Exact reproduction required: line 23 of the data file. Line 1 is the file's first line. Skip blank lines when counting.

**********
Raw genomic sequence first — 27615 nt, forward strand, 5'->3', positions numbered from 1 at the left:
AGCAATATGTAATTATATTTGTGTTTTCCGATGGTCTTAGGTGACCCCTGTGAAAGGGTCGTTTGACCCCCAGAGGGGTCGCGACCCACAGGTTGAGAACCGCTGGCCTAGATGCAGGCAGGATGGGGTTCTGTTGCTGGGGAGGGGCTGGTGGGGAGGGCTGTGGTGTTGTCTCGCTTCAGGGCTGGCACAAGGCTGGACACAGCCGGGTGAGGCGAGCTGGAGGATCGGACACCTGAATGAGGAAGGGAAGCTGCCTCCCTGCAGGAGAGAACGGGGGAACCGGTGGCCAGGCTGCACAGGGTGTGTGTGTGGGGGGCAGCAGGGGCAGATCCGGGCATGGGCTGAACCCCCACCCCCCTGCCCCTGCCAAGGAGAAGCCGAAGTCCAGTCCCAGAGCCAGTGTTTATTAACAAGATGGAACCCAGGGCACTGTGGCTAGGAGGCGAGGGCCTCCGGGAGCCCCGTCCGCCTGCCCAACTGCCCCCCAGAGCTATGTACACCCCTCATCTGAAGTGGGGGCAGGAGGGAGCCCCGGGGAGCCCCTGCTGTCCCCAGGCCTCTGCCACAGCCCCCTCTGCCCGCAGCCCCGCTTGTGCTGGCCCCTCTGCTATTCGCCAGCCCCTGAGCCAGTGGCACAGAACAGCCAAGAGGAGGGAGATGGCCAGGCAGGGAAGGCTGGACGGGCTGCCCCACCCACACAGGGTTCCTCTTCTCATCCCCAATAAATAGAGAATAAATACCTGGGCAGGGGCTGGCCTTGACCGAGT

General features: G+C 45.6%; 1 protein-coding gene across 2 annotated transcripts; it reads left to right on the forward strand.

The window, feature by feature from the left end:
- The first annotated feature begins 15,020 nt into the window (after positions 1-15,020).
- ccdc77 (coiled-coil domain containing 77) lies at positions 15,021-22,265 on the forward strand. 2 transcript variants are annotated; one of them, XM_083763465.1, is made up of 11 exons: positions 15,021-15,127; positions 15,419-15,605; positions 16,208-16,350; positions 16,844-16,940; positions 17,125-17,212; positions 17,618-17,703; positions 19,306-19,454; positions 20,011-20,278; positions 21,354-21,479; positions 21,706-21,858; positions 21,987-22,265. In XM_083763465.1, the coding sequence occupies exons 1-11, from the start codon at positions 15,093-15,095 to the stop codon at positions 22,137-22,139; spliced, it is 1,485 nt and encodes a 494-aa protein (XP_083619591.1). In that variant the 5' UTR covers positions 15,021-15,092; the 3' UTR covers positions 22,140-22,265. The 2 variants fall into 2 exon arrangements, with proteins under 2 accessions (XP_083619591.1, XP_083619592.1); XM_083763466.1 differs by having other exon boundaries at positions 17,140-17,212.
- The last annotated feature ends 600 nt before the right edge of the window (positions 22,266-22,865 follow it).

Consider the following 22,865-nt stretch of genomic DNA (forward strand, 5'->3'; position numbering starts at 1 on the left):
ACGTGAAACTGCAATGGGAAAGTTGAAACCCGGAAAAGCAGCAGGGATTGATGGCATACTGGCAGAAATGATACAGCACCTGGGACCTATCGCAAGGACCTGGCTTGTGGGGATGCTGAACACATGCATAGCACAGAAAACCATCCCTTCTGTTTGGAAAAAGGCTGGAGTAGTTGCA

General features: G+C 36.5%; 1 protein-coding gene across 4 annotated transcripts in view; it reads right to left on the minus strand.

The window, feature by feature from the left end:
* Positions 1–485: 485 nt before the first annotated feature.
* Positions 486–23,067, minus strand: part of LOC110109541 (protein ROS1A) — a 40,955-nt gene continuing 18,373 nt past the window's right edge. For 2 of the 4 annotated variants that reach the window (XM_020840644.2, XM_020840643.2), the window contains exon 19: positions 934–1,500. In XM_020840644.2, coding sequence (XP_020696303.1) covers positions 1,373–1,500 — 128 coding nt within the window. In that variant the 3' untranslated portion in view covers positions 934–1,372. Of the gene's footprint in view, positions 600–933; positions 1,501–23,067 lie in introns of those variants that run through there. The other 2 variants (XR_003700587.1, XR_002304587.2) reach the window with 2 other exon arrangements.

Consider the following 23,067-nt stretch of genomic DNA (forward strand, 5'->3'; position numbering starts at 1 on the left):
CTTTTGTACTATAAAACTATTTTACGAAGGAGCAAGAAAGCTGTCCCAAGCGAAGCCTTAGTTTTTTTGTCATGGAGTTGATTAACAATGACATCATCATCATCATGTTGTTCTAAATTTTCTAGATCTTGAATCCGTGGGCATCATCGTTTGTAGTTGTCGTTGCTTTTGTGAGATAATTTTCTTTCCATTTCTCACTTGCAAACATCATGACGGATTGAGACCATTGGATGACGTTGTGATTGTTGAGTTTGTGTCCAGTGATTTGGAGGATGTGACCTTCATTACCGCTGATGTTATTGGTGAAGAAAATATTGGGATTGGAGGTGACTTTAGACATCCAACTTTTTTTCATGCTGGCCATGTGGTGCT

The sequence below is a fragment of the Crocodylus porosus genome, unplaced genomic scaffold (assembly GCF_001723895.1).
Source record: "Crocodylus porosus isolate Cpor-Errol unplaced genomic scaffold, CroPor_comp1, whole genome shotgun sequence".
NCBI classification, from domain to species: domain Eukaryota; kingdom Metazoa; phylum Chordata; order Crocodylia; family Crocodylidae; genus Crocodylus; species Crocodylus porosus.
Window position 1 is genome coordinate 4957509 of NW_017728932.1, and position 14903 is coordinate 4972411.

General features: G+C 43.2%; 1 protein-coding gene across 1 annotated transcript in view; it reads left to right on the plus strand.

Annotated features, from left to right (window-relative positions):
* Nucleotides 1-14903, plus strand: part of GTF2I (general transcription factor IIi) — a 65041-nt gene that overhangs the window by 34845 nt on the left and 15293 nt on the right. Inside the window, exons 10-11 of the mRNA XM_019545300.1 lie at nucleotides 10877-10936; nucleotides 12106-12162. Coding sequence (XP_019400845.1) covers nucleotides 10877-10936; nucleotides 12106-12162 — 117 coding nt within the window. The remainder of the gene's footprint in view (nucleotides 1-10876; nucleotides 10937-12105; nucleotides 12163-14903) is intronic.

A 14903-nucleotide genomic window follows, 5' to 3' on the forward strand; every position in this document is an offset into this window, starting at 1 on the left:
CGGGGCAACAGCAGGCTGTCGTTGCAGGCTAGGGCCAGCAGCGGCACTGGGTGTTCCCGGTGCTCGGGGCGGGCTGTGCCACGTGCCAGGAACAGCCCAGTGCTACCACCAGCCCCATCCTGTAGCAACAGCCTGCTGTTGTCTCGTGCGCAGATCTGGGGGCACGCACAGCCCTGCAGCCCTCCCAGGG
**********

A 14903-nucleotide genomic window follows, 5' to 3' on the forward strand; every position in this document is an offset into this window, starting at 1 on the left: